Posted: 29 Feb 2008
This article reports the results of a multiyear series of economic experiments comparing the two dominant types of legal procedures used in adjudication: (1) the 'adversarial' model of party-controlled procedure versus (2) the 'inquisitorial' model of judge-controlled procedure. The principal finding is that the relative fact-finding efficiency of the two systems, in terms of both the 'revelation' of hidden facts and the 'accuracy' of decision, depends significantly upon the information structure. Under a 'private' information structure, inquisitorial procedure is relatively more efficient, whereas under a 'correlated' information structure, adversarial procedure is relatively more efficient.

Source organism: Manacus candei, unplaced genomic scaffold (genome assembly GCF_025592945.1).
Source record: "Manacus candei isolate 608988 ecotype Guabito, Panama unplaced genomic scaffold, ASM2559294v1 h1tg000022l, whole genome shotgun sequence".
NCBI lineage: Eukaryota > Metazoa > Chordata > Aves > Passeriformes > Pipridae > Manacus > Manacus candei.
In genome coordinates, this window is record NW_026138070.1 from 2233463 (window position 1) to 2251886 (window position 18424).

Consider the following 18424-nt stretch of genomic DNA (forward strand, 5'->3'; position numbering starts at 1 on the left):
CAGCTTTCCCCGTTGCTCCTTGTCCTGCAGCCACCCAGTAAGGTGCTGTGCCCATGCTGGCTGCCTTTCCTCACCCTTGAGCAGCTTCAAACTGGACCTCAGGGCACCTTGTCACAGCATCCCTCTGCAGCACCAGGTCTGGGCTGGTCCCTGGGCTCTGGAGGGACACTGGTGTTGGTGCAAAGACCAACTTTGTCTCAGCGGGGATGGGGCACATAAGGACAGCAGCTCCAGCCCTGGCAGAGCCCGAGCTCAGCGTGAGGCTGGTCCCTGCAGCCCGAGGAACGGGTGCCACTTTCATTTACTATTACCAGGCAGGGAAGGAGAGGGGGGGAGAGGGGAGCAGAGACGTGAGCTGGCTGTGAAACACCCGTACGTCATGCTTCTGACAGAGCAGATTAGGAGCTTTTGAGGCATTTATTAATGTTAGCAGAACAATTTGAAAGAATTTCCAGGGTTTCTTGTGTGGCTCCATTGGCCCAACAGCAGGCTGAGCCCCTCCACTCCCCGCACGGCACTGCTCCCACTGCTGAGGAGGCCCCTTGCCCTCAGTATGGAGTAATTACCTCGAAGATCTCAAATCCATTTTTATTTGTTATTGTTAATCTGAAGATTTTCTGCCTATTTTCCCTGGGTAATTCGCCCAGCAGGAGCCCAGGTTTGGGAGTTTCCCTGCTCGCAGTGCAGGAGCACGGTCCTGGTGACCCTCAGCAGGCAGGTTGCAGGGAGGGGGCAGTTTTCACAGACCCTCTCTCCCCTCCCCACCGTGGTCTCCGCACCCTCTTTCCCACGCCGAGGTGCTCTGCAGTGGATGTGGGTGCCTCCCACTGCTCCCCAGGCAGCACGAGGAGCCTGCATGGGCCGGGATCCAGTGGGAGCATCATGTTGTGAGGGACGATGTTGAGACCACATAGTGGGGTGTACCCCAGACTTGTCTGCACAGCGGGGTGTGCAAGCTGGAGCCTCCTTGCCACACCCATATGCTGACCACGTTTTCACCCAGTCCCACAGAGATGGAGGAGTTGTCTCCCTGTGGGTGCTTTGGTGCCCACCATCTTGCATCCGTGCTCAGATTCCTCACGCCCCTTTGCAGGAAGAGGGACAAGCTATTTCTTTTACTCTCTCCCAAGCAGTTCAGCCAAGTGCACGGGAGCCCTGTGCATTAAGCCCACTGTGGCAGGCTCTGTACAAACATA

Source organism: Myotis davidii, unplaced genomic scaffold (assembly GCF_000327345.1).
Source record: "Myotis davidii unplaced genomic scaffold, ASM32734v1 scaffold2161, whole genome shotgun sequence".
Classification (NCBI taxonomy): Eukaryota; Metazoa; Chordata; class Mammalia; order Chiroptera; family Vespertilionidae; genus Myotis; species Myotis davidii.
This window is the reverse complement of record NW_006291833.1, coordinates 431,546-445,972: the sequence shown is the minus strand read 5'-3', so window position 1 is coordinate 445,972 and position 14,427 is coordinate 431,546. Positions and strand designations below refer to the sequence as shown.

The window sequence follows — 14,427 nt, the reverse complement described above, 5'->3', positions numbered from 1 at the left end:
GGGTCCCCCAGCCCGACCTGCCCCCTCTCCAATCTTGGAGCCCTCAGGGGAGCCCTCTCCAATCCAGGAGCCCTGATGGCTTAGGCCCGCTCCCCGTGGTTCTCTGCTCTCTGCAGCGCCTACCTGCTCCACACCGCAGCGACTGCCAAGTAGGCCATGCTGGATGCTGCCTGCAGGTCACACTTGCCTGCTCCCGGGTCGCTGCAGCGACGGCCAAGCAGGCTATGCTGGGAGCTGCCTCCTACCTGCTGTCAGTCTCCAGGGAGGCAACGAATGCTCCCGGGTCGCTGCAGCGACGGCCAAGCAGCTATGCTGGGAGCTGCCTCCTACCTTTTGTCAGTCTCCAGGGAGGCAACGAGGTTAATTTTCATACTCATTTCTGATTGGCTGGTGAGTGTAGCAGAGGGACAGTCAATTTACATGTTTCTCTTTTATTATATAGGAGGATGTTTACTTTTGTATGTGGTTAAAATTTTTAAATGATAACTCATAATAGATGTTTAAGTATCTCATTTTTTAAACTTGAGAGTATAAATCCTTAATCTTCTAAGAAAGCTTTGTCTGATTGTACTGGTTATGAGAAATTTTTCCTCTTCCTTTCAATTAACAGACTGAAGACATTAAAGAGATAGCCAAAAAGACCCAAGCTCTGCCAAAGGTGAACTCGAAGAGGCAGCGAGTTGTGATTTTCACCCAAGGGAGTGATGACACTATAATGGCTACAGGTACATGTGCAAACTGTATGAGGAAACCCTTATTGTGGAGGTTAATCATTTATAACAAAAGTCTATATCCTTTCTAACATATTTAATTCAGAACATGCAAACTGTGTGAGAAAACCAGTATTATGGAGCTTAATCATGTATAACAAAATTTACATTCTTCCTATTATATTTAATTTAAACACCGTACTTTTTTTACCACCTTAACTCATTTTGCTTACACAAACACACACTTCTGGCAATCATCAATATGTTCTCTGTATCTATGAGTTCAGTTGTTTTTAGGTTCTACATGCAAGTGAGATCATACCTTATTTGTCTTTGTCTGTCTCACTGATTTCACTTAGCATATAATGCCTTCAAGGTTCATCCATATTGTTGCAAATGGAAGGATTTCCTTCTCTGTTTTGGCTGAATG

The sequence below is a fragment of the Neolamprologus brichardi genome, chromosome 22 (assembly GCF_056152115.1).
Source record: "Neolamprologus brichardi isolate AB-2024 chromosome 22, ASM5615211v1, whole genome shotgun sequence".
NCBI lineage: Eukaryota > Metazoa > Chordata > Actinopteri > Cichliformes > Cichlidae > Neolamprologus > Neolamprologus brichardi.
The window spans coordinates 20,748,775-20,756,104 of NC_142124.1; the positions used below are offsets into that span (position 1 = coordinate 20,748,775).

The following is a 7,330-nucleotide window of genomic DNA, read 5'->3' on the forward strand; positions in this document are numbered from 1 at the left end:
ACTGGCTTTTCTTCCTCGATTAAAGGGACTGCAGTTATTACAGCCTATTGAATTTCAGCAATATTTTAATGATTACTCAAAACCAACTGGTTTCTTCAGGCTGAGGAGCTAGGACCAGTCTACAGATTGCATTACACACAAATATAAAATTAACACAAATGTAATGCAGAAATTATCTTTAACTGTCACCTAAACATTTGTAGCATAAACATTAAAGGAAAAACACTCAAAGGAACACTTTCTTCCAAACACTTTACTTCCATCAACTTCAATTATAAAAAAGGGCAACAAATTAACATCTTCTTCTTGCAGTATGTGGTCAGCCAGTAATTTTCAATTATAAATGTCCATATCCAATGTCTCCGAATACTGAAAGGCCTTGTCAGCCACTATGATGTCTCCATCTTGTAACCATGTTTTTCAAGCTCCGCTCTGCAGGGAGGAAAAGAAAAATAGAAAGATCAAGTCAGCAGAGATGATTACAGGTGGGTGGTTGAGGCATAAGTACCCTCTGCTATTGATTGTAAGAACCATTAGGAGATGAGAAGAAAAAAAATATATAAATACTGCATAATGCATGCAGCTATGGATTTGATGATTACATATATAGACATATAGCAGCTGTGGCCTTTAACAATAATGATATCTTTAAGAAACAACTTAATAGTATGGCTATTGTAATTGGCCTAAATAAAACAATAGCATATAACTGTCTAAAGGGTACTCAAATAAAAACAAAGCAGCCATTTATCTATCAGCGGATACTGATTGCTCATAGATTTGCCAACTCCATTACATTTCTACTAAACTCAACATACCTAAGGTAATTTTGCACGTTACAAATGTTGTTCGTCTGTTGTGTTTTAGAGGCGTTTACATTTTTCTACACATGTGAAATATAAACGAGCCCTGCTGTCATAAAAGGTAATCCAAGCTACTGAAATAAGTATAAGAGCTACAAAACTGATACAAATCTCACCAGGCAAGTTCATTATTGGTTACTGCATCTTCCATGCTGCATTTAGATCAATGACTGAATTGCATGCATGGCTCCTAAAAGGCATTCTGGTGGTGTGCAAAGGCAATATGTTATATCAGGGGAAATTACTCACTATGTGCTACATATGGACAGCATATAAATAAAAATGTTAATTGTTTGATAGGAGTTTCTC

Suggested Citation: Suggested Citation
Block, Michael K. and Parker, Jeffrey S. and Vyborna, Olga and Dusek, Libor, An Experimental Comparison of Adversarial Versus Inquisitorial Procedural Regimes. American Law and Economics Review, Vol. 2, No. 1, pp. 170-194, 2000. Available at SSRN: https://ssrn.com/abstract=713111